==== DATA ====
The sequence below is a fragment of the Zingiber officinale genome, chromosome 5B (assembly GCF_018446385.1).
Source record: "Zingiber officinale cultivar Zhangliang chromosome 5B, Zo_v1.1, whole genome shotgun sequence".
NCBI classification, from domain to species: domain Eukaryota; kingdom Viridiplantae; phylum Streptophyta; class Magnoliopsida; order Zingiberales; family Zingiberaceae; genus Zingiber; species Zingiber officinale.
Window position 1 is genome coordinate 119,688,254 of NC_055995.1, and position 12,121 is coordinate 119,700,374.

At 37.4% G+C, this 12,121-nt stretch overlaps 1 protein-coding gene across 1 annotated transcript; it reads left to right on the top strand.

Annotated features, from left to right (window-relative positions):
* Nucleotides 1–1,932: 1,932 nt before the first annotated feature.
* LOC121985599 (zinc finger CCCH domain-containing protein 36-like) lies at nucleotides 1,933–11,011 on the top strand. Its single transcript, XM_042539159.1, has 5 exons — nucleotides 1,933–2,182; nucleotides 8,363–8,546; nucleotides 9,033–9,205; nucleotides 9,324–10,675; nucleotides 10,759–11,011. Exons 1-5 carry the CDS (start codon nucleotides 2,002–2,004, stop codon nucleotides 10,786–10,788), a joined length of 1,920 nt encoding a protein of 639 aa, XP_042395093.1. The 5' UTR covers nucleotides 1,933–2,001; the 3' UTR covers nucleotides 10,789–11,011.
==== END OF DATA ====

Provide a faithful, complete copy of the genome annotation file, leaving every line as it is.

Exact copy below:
The sequence below is a fragment of the Zingiber officinale genome, chromosome 5B (assembly GCF_018446385.1).
Source record: "Zingiber officinale cultivar Zhangliang chromosome 5B, Zo_v1.1, whole genome shotgun sequence".
NCBI classification, from domain to species: domain Eukaryota; kingdom Viridiplantae; phylum Streptophyta; class Magnoliopsida; order Zingiberales; family Zingiberaceae; genus Zingiber; species Zingiber officinale.
Window position 1 is genome coordinate 119,688,254 of NC_055995.1, and position 12,121 is coordinate 119,700,374.

At 37.4% G+C, this 12,121-nt stretch overlaps 1 protein-coding gene across 1 annotated transcript; it reads left to right on the top strand.

Annotated features, from left to right (window-relative positions):
* Nucleotides 1–1,932: 1,932 nt before the first annotated feature.
* LOC121985599 (zinc finger CCCH domain-containing protein 36-like) lies at nucleotides 1,933–11,011 on the top strand. Its single transcript, XM_042539159.1, has 5 exons — nucleotides 1,933–2,182; nucleotides 8,363–8,546; nucleotides 9,033–9,205; nucleotides 9,324–10,675; nucleotides 10,759–11,011. Exons 1-5 carry the CDS (start codon nucleotides 2,002–2,004, stop codon nucleotides 10,786–10,788), a joined length of 1,920 nt encoding a protein of 639 aa, XP_042395093.1. The 5' UTR covers nucleotides 1,933–2,001; the 3' UTR covers nucleotides 10,789–11,011.